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Taking Life Away

A look at the legality of assisted suicide.
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In March 1998, an Oregon woman dying of breast cancer asked her physician to prescribe a drug that would allow her to end her life. The doctor agreed. Later in the month she took the medication. With that action, she became the first person in the United States to commit suicide with the help of a doctor -- legally.

This has come to be known as "physician-assisted suicide." A physician honors a patient's voluntary request for a lethal dose of medication, which the patient later administers to him- or herself. It's legal only in the state of Oregon, and has been only since late 1997.

A few other states are making efforts to legalize assisted suicide. But soon Congress may put a stop to it everywhere.

The Pros and Cons

The issue of physician-assisted suicide is emotional and controversial -- it ranks right up there with abortion. According to Clarence H. Braddock III, MD, a faculty member of the University of Washington?s departments of medicine and medical history and ethics, the arguments in favor of legalizing assisted suicide generally run along these lines:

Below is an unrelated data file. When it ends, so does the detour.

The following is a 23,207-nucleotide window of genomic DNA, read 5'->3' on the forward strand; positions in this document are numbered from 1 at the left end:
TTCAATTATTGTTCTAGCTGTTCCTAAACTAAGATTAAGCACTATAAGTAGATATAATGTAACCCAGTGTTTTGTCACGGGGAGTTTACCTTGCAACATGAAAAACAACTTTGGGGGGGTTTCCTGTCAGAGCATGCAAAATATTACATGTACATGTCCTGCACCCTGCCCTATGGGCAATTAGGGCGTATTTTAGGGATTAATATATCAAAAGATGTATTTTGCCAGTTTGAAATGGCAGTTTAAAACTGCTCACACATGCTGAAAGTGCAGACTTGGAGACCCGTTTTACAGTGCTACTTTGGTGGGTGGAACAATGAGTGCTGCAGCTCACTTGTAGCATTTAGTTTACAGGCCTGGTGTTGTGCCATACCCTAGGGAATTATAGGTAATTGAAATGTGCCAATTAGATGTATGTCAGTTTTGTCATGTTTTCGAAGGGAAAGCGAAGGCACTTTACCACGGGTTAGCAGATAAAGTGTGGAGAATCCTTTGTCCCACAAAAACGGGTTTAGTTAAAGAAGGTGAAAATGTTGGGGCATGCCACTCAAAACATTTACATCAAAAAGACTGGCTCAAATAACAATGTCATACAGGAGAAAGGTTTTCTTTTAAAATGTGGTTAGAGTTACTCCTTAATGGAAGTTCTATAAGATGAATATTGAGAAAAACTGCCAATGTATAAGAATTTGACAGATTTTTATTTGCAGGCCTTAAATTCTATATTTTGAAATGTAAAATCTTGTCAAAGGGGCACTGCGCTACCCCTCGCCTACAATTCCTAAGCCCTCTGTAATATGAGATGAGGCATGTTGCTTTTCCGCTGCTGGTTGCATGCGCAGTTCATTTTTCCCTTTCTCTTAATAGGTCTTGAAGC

• People should be able to control their own lives.
  • Some terminally ill patients are allowed to end their lives by refusing medical treatments; in all fairness, those who don't have that option should be allowed to choose death. * Death is a compassionate way to relieve unbearable suffering.
  • Legal or not, assisted suicides occur, and it would be better if they were brought into the open.

The arguments against legalization, Braddock says, usually go something like this:

  • Taking a life under any circumstances is immoral.
  • Assisted suicide has great potential for abuse. People without family support or adequate finances, as well as the depressed, could be pressured to choose death.
  • Physicians can be wrong about estimating how much time a patient has left, causing unnecessary deaths.
  • The public will lose its confidence in the medical profession if physicians get into the business of helping people kill themselves.

An Age-old Debate

Physicians have been divided over the issue of assisted suicide since the birth of Western medicine some 2,000 years ago. "The ancient Hippocratic Oath enjoins physicians to 'neither give a deadly drug to anybody if asked for it, nor make a suggestion to this effect,'" oncologist Ezekiel Emanuel writes in the March 1997 Atlantic Monthly. "The oath was written at a time when physicians commonly provided euthanasia and assisted suicide for ailments ranging from foot infections and gallstones to cancer and senility. Indeed, the Hippocratic Oath represented the minority view in a debate within the ancient Greek medical community."

Two thousand years later, though, opposition to assisted suicide is the majority view within the medical community. After Oregon passed its assisted-suicide law, 67% of the state's physicians said they still would refuse to participate in an assisted suicide -- and even those physicians who have helped patients terminate their lives said they did so reluctantly, according to a survey conducted by the Oregon Health Division. "It was an excruciating thing to do," said one doctor in the survey.

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